Angela Hospice nurse making a difference throughout the world

One of our amazing home care nurses, Rachel Nelson, is collecting gently used sneakers and athletic shoes to help out orphans and families in developing nations. You can help her toward her goal of gathering 2,500 pairs of shoes!

Just drop off your gently worn athletic shoes to Angela Hospice between now and the end of July. Both child and adult sizes will be collected.

The shoes will be sold to Sneakers4Funds, a group that ships shoes to micro-entrepreneurs in developing nations so that they can run a small business and support their families. Proceeds from the sale to Sneakers4Funds will be contributed to America World Adoption, serving the basic needs of orphaned children in nine countries around the world.

“I’ve always had a heart for orphans,” Rachel said. “And, I like how this will give others the chance to rise up out of poverty.”

Rachel knows it’s usually businesses or organizations that attempt to hold shoe-drives with a goal as large as 2,500 pairs, but she was just moved to help. So she decided to try it herself.

If you’d like to help Rachel meet her goal, and make a difference for children around the world, you can bring shoes to Angela Hospice’s Care Center anytime during business hours: Monday – Friday 8:30 a.m. – 9 p.m.; Saturday – Sunday 8:30 a.m. to 5 p.m.

From Rachel and all of us at Angela Hospice – thank you!

Employee Spotlight: Dawn Foster

Name: Dawn Foster, Housekeeping/Laundry Supervisor

How long have you worked here?
Six years.

What made you decide to work here?
I heard about this place working in this field – I work in health care, it’s the only thing I’ve ever done – and we had patients that were enrolled in Angela Hospice so I would have interactions with the social workers and the nurses that came to our facility. They were always so cheerful and delightful. I found out it was Angela Hospice so that always stayed in my mind.

I stayed at that job for 10 years and they outsourced my position so I needed to find another job. The first place I thought of was Angela Hospice, and the timing of it was crazy because at that time I didn’t know that they were building a new Care Center. …I had known that they didn’t have a housekeeping and laundry supervisor. I went on the website and sure enough there was a posting.

What’s a typical day like for you?
A typical day here is busy. (laughs) Of course, a lot of walking, constant interaction with employees. We clean after the employees as well as the patients and their families. Just overall to have the place look and meet and match our reputation. We do get a lot of compliments when people walk in – they’re blown away by how well-maintained it is.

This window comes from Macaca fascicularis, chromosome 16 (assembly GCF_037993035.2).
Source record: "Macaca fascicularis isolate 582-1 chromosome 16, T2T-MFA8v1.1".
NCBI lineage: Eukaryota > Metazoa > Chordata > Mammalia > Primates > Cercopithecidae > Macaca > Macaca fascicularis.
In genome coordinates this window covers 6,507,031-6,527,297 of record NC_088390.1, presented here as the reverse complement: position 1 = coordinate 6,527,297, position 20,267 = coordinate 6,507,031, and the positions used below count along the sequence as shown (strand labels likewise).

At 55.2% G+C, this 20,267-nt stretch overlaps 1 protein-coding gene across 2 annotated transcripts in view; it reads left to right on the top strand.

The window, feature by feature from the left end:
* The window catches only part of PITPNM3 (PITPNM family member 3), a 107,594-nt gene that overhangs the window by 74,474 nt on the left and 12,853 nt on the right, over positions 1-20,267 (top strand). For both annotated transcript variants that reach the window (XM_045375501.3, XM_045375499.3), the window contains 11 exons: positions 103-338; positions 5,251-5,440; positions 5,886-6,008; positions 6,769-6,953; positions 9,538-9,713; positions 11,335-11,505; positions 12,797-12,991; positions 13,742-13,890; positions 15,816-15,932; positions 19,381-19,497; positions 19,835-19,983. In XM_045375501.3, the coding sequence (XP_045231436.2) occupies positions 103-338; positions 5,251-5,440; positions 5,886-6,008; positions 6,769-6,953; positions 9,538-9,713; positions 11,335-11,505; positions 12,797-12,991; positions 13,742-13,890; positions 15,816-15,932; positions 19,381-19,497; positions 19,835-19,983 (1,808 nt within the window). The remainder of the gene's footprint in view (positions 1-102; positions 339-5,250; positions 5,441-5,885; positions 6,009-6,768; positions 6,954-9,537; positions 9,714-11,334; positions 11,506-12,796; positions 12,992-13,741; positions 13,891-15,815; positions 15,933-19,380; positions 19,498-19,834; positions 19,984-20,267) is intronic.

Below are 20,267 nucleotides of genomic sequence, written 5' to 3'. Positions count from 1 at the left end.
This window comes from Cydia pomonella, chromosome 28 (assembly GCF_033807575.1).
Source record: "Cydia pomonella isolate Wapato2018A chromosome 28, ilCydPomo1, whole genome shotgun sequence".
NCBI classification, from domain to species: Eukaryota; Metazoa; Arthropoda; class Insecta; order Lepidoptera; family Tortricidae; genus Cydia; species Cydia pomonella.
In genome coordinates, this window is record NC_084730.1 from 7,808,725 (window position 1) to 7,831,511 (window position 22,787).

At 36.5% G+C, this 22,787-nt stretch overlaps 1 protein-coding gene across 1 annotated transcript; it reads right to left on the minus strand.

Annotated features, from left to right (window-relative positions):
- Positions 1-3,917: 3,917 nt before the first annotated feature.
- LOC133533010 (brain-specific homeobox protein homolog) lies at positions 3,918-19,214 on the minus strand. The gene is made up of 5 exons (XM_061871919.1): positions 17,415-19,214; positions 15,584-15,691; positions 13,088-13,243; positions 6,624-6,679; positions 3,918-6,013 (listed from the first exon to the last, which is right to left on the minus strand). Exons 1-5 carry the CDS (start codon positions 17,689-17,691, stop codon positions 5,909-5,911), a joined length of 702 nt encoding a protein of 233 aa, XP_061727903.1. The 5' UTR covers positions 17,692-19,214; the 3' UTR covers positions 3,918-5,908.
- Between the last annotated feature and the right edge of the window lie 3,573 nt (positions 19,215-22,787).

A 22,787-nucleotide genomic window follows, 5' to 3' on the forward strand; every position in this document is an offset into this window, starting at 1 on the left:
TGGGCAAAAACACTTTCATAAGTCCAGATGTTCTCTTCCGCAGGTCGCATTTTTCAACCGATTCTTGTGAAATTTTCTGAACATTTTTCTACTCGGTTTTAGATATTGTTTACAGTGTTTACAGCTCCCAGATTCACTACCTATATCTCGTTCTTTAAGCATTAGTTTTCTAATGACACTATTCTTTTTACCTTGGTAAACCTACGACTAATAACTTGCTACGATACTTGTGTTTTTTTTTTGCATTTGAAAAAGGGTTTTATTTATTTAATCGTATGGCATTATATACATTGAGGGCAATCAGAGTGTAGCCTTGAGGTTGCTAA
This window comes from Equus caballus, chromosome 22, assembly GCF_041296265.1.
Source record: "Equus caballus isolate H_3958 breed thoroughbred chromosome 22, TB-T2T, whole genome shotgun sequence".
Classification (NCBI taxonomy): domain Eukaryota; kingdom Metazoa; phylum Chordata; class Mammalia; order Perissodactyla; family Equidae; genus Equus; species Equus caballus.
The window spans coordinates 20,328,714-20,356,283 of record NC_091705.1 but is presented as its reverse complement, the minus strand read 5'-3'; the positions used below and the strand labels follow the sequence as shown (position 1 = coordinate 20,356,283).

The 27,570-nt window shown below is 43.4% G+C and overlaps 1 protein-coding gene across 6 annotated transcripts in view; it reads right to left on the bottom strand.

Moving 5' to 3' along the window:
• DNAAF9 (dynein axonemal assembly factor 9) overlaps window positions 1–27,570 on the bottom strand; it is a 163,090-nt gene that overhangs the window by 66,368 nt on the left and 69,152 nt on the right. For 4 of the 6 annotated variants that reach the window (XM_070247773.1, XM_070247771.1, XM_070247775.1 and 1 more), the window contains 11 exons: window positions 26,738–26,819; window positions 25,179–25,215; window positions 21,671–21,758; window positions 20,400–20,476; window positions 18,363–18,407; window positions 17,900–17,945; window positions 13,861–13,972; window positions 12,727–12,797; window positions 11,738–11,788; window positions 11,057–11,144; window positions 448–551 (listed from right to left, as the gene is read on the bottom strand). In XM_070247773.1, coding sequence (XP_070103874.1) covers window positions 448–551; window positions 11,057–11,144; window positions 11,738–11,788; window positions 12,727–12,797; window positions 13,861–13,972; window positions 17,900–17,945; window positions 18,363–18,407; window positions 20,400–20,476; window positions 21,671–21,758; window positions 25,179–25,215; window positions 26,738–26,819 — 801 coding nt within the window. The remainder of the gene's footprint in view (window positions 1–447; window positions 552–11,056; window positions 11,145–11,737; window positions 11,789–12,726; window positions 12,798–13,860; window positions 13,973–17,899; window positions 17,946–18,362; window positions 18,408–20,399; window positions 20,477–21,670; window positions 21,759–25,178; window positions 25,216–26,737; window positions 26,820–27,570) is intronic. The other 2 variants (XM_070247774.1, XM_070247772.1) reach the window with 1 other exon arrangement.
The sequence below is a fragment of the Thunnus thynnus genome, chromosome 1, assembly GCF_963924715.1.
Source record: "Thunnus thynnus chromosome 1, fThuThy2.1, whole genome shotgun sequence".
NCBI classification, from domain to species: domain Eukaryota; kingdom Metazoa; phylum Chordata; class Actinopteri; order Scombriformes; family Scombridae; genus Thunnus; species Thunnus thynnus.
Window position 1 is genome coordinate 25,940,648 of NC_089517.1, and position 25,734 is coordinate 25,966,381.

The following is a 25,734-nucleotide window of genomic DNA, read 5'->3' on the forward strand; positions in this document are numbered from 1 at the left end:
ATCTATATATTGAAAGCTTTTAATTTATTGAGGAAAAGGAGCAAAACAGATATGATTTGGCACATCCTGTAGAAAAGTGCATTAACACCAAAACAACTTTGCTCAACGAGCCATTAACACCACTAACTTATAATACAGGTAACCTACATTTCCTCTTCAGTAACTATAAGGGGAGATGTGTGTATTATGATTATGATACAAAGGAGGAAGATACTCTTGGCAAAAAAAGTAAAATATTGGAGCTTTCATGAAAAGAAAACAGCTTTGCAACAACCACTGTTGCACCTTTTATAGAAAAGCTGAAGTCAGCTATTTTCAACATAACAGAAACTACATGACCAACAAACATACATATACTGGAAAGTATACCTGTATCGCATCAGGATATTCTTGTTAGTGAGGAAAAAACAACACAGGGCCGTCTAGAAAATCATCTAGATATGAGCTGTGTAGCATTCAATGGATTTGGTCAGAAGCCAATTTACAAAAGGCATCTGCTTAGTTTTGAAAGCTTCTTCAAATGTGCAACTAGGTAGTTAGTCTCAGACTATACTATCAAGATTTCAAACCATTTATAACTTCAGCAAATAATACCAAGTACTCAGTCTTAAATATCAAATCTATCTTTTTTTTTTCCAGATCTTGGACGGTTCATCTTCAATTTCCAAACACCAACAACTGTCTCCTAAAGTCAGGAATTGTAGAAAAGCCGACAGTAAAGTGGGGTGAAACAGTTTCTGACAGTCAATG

We do a lot of dusting, finger-prints…you wouldn’t even imagine. Every day for me I cover just about every square inch of the building, from 6 o’clock in the morning until 2:30 p.m. I’m upstairs first, then downstairs, just everywhere. It’s crazy but I love it.

Dawn with Angela Hospice Building Services
Supervisor Rory Moning.
What is your favorite part about working at Angela Hospice?
I just feel like when I pull in the parking lot I get a sense of serenity. The grounds are so beautiful. It’s just a calm, serene place. Then when you get in the building…this is the best job I’ve ever had. The vibe here is so friendly and the staff is just like your extended family, so my work family. That and just providing a good service for our families in home care as well as the Care Center.

What is one of your favorite memories from your time at Angela Hospice?
It was around the holidays and we had a big donation of all sorts of candy, cookies, all kinds of sweets, chocolate, everything. You walked in and it was like you were at the Willy Wonka store…just chocolate for days. That was a really nice memory for me.

Volunteer Spotlight: Mary Ann Wiegel

Name: Mary Ann Wiegel

How long have you been a volunteer?
Three years.

What areas do you work in/what sort of tasks do you do as a volunteer?
Hospitality cart, caregiver dinner once a month, and the annual events.

What made you decide to become a volunteer?
I like being a volunteer. I think it’s been rewarding to give back and also, the people we serve really appreciate it. That’s what it’s all about. And I’m a healthy person so I can do it.

Why Angela Hospice?
I live in the vicinity.

Mary Ann does the hospitality cart each
week in the Care Center.
What is your favorite part about volunteering?
The people here. It’s a great place to be, everybody’s friendly. And the families we serve dinner for appreciate everything you do. That’s the rewarding part.

What is one of your favorite stories or memories from volunteering?
There’s just too many. Probably talking, conversing with some of the patients who do care to talk to you. You know they appreciate you being in the room and that makes them feel good. Their families also appreciate that…when you come in and perhaps remind them about things like the dinner here and the soup in the kitchen on Mondays.

Employee Spotlight: Margaret Levine

Name: Margaret Levine, Bereavement Office Coordinator

How long have you worked here?
Three years.

What made you decide to work here?
I’ve been a volunteer here for 20 years. One of the things I did, besides home care, was work in the bereavement department. One of the social workers let me know that this position was going to be available and I thought, “I love doing that.” And I loved all these people. I thought I’d be happy here, and I am.

How had you heard of Angela Hospice?
Originally, I think this building had been up a couple of years. I just went by and thought that I wanted to learn more about hospice. It was kind of new to my thinking at the time. So I called them and I thought I’d take the volunteer classes but they only offered them in the day and I worked during the day. It was probably a year later before I could get in the classes, so I just kept talking to different people here about the classes. The more you hear the more interested you become, and then when they offered the nighttime classes I came and took the volunteer and bereavement training.